The OSU Extension Fruit & Vegetable Report is written/published collectively by OSU Extension staff across the state.
Biological Soil Health
When it comes to supporting healthy soils, the physical and chemical aspects of soil quality are often highlighted. However, the importance of biological activity and diversity, and how it influences soil structure and chemical properties (pH, electrical conductivity, etc.), is becoming increasingly appreciated in modern farming. As we discover more about the different microbe-microbe and microbe-plant interactions unfolding in the soil habitat, we can create better farming practices that optimize crop health and soil quality.
Three areas of soil health: physical, chemical, and biological. Image courtesy of University of Massachusetts.
The source of and final destination of all soil life is soil organic matter (SOM). SOM consists of biological material in the soil, derived from plants, fungi, animals, and other organisms, that are in various stages of decomposition. Certain forms of SOM break down quickly and provide nutrients for crop use, others are more stable (i.e. inaccessible to microbial decay) and contribute to aggregate stability and tilth. A SOM content of 5% in mineral soils is considered high; in muck soils, SOM can be as high as 80%. Conservation ag practices like reduced tillage and cover cropping are used to support high levels of SOM for improved nutrient cycling, soil structure, and cation exchange capacity.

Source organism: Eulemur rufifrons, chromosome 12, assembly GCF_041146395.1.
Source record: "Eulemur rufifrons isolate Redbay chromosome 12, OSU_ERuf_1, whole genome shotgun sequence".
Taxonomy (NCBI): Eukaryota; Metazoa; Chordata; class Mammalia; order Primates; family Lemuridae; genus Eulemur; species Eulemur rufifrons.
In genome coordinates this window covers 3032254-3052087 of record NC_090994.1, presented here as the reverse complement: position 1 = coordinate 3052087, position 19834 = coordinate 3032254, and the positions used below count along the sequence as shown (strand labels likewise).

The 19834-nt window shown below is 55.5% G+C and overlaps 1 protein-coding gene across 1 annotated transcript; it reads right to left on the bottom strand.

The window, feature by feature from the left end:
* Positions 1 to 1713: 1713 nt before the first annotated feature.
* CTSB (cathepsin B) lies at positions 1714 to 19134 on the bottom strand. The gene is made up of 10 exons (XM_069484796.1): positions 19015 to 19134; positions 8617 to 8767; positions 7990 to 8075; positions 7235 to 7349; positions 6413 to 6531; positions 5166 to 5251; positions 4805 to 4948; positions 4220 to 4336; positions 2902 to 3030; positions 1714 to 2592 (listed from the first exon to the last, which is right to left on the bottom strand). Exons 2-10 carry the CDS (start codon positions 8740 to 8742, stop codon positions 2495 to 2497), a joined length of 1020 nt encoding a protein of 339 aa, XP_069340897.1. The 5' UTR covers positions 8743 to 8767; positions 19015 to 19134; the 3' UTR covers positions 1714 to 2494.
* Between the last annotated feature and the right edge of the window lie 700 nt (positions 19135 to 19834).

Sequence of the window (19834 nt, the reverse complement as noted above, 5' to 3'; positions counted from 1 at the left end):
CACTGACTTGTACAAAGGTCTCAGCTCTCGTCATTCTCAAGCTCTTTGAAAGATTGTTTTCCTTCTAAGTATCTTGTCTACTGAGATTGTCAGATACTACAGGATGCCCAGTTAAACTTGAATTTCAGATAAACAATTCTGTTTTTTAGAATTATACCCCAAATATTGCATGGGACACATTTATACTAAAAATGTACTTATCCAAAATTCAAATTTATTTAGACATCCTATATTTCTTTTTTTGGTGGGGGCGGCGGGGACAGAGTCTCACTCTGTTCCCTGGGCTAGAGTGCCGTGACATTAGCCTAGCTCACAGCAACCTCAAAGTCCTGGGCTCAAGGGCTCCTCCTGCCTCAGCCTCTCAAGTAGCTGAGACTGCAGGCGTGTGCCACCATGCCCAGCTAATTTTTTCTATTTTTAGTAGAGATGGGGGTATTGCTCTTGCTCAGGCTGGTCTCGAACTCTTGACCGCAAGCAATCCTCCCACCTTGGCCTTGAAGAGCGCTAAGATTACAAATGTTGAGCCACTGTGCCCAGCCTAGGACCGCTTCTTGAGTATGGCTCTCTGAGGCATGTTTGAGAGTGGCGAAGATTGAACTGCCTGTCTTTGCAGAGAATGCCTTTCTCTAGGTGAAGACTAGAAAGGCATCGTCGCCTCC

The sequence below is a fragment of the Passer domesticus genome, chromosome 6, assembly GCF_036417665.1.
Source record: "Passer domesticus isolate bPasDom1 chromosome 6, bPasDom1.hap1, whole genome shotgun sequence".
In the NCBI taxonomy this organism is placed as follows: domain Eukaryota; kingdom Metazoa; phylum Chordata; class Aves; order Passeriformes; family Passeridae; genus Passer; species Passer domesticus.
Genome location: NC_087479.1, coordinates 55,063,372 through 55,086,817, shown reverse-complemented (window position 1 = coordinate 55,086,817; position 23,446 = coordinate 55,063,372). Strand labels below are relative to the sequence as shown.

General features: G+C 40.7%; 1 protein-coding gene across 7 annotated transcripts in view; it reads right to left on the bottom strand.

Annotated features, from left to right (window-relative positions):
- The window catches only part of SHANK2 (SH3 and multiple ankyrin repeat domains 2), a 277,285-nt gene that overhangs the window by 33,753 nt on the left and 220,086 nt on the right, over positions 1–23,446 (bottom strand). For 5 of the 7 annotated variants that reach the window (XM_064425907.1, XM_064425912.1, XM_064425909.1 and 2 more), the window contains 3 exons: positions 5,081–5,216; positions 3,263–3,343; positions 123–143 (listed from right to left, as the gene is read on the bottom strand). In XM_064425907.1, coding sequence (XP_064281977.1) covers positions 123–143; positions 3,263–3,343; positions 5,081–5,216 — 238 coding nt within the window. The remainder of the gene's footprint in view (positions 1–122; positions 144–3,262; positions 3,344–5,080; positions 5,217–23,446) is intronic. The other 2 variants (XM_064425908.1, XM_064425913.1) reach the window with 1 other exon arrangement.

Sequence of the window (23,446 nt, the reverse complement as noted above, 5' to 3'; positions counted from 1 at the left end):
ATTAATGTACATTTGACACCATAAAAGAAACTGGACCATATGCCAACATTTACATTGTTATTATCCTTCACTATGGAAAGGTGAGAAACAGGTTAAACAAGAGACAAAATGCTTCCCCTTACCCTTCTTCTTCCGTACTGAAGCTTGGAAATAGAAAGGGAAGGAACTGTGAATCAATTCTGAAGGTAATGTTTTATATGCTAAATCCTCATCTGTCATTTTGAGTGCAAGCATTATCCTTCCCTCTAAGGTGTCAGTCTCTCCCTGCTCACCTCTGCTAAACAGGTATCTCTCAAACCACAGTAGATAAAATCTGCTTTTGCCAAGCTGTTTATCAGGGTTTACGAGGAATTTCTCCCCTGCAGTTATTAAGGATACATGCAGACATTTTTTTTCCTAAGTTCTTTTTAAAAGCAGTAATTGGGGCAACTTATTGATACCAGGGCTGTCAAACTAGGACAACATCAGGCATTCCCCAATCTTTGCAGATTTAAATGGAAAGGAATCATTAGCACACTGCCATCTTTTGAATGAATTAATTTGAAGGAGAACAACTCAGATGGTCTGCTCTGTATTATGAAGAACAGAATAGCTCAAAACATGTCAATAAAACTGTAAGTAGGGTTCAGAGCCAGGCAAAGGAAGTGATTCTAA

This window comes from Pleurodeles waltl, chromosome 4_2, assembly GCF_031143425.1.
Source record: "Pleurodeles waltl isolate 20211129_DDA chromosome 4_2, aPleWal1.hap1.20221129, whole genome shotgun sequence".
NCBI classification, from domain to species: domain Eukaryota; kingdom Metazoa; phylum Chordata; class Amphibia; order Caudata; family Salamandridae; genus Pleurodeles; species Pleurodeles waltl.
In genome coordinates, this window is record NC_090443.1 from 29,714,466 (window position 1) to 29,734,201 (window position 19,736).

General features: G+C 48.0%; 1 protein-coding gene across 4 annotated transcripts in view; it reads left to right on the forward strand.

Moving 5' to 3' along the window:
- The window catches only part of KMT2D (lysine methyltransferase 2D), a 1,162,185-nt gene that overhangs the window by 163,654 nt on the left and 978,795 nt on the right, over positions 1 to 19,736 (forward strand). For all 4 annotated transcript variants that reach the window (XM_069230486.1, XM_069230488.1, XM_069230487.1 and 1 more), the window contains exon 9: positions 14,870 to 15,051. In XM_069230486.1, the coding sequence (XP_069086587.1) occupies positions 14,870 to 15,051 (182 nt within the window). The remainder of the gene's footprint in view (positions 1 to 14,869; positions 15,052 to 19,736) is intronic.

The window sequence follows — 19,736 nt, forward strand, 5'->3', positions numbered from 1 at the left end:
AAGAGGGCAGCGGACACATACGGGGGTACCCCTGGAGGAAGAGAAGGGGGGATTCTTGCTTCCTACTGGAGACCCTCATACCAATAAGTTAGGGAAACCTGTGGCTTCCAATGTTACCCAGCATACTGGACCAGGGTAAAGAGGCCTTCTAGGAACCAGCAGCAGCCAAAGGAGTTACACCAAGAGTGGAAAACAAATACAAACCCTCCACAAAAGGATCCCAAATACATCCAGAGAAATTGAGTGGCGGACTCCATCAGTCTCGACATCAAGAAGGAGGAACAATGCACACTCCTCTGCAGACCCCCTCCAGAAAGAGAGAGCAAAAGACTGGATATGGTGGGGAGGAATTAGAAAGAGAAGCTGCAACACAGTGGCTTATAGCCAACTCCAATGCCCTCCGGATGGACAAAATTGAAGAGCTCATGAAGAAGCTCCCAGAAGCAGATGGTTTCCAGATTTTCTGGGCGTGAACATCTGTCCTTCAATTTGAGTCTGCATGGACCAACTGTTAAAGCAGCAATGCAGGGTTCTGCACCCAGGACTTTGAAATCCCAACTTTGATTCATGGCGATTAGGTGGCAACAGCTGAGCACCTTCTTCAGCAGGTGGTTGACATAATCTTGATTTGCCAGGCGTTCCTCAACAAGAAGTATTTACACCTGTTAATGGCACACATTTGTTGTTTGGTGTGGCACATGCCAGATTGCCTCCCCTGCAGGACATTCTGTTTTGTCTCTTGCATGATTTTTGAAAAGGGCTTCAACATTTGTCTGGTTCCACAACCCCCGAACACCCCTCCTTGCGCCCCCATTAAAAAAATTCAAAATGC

The food webs that produce SOM are characterized by an astonishing diversity of soil life made up of bacteria, fungi, archaea, nematodes, protozoa, and other microfauna, as well as the larger organisms like springtails and earthworms higher up the food chain. These organisms not only drive nutrient cycling through consuming and contributing to SOM, but can influence crop health through more specialized relationships. Plant-growth promoting rhizobacteria that interact with plant roots can boost crop productivity by producing hormones, fixing atmospheric N, solubilizing P for increased availability, and inducing plant resistance to pathogens. The growing biologicals industry (biopesticides, biofertilizers, and biostimulants) is based on the premise that certain organisms benefit crop health through either direct interactions or interactions with other soil life.
Keeping in mind how soil biodiversity and activity affect soil health through the lens of SOM and interactions between organisms can help us make decisions that support crops by maintaining a thriving, balanced soil habitat.
Examples of soil organisms at different scales – Microfauna: Azospirillium soil bacteria (top), Mesofauna: tardigrade (middle), Macrofauna: earthworm (bottom). Photos courtesy of Science Source (top), National Geographic (middle), Dan Brekke – Flickr (bottom).
Plectosporium leaf blight is being detected. Continue to watch for aphids, cucumber beetles and squash bugs. Significant damage was detected within the last week in harvested pumpkins due to large populations of cucumber beetles. Aphids can still be found in green foliage, and may be spotted via large accumulations of honey dew beneath healthy foliage.